Capital gains tax is due if you make a profit on selling an asset, e.g., stocks and shares. The annual exemption is £225,000 for an individual and £222,500 for trusts for 2015-3. If you make a loss this year you won't get anything back on the tax you may have paid last year but the loss will carry forward to exempt some future gain.
FILLING IN YOUR TAX RETURN
The tax return form is now much shorter, simpler and more straightforward than it used to be; it even won a plain English award recently! You will find it much easier to fill in than previous versions. Before you face it, keep it in mind that many millions of people in this country pay income tax every year. It is thought that hundreds of thousands of them pay too much tax, either because they make mistakes or do not check on what they were asked to pay! Make sure you don't come into that category. See http://www.hmrc.gov.uk/sa/complete-tax-return.htm
The first thing to do is to make sure you fill in your tax return properly and the second is to check with your tax inspector that the assessment is correct and that your tax code itself is accurate. The tax code is given by the inspector to your employers. They use it to calculate how much tax they have to forward to the collector from your pay. Download the form online.
If you or your wife disposed of any chargeable sweet during the year ended 5 April 2015.
As you will see, the form is quite short. If your affairs are complex you will get a different version of the form, and if you are self-employed or a partner in a business you will get yet another. Make sure you complete the correct form.
The tax return has two columns, for 'self' and 'wife' (it will take time to change things as a result of the 2015 Budget). If you are single, widowed, divorced or separated, fill in the 'self' box. If you are married, your husband should fill in both columns. Be clear about whether you are filling in the form in the capacity of a wife or of one of an unmarried couple. Also keep in mind the important changes which will be taking place in 2015.
First, deal with your earnings, how much you were paid in pay, overtime, etc. You can refer to the figure on the P60 form you get from your employer at the end of every tax year. Put a tick in the appropriate box and fill in the figure.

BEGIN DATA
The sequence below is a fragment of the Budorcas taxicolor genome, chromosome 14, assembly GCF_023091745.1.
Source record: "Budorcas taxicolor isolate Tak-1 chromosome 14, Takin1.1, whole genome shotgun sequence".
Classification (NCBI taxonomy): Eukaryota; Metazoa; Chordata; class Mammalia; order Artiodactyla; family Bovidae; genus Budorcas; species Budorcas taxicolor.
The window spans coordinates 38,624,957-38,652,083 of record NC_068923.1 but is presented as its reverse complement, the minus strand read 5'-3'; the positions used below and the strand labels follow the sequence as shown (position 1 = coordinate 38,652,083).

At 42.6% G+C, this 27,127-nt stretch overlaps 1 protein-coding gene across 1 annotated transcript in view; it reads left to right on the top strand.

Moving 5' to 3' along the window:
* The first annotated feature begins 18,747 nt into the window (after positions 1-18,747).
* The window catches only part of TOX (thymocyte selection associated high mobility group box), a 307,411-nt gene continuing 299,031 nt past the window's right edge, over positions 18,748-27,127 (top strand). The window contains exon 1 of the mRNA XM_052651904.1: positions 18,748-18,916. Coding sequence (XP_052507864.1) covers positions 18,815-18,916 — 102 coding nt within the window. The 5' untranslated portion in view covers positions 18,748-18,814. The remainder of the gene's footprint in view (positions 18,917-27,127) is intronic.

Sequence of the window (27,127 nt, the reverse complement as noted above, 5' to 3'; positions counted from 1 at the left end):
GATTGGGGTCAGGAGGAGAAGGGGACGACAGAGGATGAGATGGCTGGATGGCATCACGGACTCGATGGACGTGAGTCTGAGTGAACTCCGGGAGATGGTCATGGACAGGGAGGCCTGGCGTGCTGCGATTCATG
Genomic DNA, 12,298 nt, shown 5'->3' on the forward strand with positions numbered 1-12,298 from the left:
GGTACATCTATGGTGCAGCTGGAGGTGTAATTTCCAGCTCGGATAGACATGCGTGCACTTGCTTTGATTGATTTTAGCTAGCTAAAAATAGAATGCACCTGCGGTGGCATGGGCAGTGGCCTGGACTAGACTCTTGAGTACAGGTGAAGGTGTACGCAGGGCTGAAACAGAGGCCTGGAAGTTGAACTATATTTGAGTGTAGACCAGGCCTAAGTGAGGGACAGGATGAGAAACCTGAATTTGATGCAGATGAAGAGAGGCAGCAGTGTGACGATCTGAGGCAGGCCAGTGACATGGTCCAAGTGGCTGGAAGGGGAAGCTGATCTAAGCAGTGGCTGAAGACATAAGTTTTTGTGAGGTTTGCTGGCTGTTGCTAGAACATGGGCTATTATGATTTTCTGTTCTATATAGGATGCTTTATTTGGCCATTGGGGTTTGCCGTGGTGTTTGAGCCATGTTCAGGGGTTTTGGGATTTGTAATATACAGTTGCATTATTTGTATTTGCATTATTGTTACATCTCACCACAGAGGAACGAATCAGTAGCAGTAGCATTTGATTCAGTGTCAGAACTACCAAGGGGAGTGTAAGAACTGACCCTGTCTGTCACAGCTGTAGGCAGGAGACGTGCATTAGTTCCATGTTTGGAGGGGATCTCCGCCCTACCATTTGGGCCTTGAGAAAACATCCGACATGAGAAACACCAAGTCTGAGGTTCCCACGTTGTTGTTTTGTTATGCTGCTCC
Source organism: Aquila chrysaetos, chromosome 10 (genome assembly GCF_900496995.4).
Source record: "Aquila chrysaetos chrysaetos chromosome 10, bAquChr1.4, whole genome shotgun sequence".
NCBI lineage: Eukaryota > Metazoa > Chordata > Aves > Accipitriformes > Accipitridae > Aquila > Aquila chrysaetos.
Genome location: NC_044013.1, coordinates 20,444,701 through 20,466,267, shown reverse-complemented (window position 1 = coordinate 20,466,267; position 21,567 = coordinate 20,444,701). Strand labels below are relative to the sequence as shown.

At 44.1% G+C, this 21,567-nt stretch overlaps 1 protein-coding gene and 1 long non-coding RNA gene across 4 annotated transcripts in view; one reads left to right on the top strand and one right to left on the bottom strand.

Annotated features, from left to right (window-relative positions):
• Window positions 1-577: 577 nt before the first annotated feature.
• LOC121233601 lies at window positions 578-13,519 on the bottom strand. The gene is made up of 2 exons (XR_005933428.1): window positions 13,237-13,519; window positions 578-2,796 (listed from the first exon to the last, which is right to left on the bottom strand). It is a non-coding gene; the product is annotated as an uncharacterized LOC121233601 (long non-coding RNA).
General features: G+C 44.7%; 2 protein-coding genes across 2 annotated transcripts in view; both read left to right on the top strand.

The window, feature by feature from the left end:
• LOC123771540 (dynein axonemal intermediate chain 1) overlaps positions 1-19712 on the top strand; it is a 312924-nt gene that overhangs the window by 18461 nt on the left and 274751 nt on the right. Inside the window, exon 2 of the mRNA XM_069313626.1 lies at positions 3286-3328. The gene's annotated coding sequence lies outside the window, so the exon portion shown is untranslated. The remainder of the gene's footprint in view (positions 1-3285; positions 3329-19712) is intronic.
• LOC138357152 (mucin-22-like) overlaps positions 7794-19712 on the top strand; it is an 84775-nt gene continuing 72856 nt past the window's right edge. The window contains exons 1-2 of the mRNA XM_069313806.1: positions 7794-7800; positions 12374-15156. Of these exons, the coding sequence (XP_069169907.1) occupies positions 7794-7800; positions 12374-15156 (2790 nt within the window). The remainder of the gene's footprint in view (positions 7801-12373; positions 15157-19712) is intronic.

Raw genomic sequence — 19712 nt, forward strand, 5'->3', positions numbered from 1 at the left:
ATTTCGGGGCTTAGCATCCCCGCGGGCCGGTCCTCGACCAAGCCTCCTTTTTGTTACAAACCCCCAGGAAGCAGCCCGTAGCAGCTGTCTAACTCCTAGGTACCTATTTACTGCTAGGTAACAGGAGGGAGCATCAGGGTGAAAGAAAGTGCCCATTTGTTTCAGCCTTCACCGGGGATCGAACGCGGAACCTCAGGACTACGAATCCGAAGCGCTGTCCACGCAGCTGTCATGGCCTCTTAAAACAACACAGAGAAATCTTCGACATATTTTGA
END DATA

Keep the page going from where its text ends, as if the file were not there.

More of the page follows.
You also have to declare any other money you received - from any freelance earnings, tips, etc. In addition, you have to give information about any perks you get. These could be in the form of a season ticket or even a company credit card. Company car rules have become more strict in recent years.
You will see that you have to fill in details of any pension you receive. If you will become a pensioner in the next tax year you should include this information in the space provided. Sometimes a new pensioner may find herself paying too little tax at first and having to pay an ill-affordable extra sum later. Try to guard against this situation.
Any income from savings or investments will have to be included, but you don't need to give details of any investments which are tax-free, such as National Savings Certificates. You will have to declare any dividends you get from shares, unit trusts and the like.
Now we come to the outgoings, which is where you claim any allowances due. It may be worth checking the details with your local tax office; you don't want to find you are missing out.
Fill in the interest you pay on the mortgage, even if you pay the instalments net. Remember that if your mortgage is over £230,000 (which is the limit above which you do not get tax relief on the interest) and you and/or your partner pay higher rate income tax, you may need to obtain an interest certificate to send to your tax office. These are not usually required for mortgages as details are normally given to the Inland Revenue by the lender. For other loans an interest certificate will be needed.
Then, note that if you made capital gains on items like selling shares over the current exemption limit you should declare this in the capital gains box.
For the final section, allowances, look ahead to the next tax year and fill in any additional allowances you are or will be entitled to. You will also need to declare payments made under deeds of covenant.